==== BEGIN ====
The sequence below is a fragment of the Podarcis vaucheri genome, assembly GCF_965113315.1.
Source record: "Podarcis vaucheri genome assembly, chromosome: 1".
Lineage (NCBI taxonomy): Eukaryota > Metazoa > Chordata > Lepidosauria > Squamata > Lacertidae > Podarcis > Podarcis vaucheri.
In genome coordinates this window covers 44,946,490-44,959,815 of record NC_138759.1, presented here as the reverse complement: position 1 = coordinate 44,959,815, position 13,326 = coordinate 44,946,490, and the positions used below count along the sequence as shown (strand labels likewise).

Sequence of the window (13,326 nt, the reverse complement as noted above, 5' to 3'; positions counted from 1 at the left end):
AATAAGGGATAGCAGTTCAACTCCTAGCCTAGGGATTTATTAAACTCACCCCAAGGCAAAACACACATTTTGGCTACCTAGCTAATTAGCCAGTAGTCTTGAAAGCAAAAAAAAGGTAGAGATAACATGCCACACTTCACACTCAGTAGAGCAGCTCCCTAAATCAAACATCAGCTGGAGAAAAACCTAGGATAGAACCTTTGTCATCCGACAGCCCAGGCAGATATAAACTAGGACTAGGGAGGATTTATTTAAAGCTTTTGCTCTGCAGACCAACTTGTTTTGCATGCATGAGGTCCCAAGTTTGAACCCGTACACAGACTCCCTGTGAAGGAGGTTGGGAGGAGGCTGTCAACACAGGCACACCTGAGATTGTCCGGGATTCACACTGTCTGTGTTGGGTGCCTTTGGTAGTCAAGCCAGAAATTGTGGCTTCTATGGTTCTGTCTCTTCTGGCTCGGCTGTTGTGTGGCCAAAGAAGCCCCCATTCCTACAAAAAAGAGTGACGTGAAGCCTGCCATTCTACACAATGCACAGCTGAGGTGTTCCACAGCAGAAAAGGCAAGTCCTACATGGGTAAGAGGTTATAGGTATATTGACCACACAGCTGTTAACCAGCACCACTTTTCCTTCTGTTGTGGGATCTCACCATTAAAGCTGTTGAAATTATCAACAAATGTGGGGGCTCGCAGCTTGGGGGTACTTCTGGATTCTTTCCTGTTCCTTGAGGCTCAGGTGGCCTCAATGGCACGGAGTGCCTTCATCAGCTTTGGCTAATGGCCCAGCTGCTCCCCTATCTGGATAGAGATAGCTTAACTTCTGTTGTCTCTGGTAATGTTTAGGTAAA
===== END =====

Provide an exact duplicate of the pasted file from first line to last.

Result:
The sequence below is a fragment of the Podarcis vaucheri genome, assembly GCF_965113315.1.
Source record: "Podarcis vaucheri genome assembly, chromosome: 1".
Lineage (NCBI taxonomy): Eukaryota > Metazoa > Chordata > Lepidosauria > Squamata > Lacertidae > Podarcis > Podarcis vaucheri.
In genome coordinates this window covers 44,946,490-44,959,815 of record NC_138759.1, presented here as the reverse complement: position 1 = coordinate 44,959,815, position 13,326 = coordinate 44,946,490, and the positions used below count along the sequence as shown (strand labels likewise).

Sequence of the window (13,326 nt, the reverse complement as noted above, 5' to 3'; positions counted from 1 at the left end):
AATAAGGGATAGCAGTTCAACTCCTAGCCTAGGGATTTATTAAACTCACCCCAAGGCAAAACACACATTTTGGCTACCTAGCTAATTAGCCAGTAGTCTTGAAAGCAAAAAAAAGGTAGAGATAACATGCCACACTTCACACTCAGTAGAGCAGCTCCCTAAATCAAACATCAGCTGGAGAAAAACCTAGGATAGAACCTTTGTCATCCGACAGCCCAGGCAGATATAAACTAGGACTAGGGAGGATTTATTTAAAGCTTTTGCTCTGCAGACCAACTTGTTTTGCATGCATGAGGTCCCAAGTTTGAACCCGTACACAGACTCCCTGTGAAGGAGGTTGGGAGGAGGCTGTCAACACAGGCACACCTGAGATTGTCCGGGATTCACACTGTCTGTGTTGGGTGCCTTTGGTAGTCAAGCCAGAAATTGTGGCTTCTATGGTTCTGTCTCTTCTGGCTCGGCTGTTGTGTGGCCAAAGAAGCCCCCATTCCTACAAAAAAGAGTGACGTGAAGCCTGCCATTCTACACAATGCACAGCTGAGGTGTTCCACAGCAGAAAAGGCAAGTCCTACATGGGTAAGAGGTTATAGGTATATTGACCACACAGCTGTTAACCAGCACCACTTTTCCTTCTGTTGTGGGATCTCACCATTAAAGCTGTTGAAATTATCAACAAATGTGGGGGCTCGCAGCTTGGGGGTACTTCTGGATTCTTTCCTGTTCCTTGAGGCTCAGGTGGCCTCAATGGCACGGAGTGCCTTCATCAGCTTTGGCTAATGGCCCAGCTGCTCCCCTATCTGGATAGAGATAGCTTAACTTCTGTTGTCTCTGGTAATGTTTAGGTAAA